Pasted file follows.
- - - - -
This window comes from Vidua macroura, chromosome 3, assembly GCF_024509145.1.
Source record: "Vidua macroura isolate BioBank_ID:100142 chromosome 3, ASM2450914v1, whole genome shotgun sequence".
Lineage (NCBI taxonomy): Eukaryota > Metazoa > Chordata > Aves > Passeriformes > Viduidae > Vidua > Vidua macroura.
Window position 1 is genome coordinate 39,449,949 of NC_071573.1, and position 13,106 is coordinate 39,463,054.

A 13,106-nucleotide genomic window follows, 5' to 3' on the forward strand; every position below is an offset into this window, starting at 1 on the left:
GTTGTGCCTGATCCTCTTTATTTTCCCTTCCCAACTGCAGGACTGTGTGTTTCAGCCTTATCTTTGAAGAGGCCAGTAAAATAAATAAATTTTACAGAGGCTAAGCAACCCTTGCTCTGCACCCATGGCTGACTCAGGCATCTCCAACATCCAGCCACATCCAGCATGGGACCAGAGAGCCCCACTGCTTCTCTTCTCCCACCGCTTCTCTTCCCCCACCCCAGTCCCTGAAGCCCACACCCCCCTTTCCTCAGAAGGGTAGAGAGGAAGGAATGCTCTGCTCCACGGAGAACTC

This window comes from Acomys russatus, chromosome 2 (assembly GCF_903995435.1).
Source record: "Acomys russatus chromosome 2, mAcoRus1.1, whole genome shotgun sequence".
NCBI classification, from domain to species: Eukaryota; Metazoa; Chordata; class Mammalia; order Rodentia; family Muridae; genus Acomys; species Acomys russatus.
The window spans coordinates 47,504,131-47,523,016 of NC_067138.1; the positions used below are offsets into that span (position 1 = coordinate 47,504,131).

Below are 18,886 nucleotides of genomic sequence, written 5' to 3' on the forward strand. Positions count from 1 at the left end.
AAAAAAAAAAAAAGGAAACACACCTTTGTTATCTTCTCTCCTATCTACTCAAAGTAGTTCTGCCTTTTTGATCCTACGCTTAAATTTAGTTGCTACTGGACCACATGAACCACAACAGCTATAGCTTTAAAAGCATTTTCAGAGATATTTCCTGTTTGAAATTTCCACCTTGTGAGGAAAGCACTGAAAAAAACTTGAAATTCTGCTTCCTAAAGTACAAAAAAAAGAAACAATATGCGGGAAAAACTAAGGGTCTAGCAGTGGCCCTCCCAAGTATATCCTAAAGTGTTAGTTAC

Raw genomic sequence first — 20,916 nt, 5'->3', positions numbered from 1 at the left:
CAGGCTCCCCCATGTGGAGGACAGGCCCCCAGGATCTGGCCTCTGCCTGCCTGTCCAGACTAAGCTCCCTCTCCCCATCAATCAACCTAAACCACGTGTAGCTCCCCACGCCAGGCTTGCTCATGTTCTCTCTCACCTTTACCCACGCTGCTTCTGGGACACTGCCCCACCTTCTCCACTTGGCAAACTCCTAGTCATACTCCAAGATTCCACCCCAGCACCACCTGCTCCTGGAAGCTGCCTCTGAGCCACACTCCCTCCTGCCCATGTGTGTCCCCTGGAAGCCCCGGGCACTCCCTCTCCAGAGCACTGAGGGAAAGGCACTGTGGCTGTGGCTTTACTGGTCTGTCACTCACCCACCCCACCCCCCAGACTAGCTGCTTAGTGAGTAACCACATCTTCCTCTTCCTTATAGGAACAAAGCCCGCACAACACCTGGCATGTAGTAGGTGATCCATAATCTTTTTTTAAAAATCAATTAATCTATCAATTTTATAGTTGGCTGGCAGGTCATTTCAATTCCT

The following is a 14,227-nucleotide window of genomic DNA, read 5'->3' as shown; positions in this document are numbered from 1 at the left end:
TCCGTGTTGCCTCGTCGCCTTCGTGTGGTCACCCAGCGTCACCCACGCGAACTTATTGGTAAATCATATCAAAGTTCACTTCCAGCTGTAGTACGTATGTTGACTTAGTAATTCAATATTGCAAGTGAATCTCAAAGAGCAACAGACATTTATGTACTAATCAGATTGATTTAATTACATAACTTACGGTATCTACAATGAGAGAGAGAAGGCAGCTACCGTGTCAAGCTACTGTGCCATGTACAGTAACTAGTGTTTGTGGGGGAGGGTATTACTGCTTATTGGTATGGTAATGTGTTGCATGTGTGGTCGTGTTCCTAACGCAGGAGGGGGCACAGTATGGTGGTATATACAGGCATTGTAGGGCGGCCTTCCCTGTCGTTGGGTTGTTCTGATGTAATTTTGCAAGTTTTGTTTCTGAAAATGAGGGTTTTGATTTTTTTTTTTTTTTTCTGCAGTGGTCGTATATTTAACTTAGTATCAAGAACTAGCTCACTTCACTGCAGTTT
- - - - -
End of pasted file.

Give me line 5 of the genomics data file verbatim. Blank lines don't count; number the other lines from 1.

A 13,106-nucleotide genomic window follows, 5' to 3' on the forward strand; every position below is an offset into this window, starting at 1 on the left: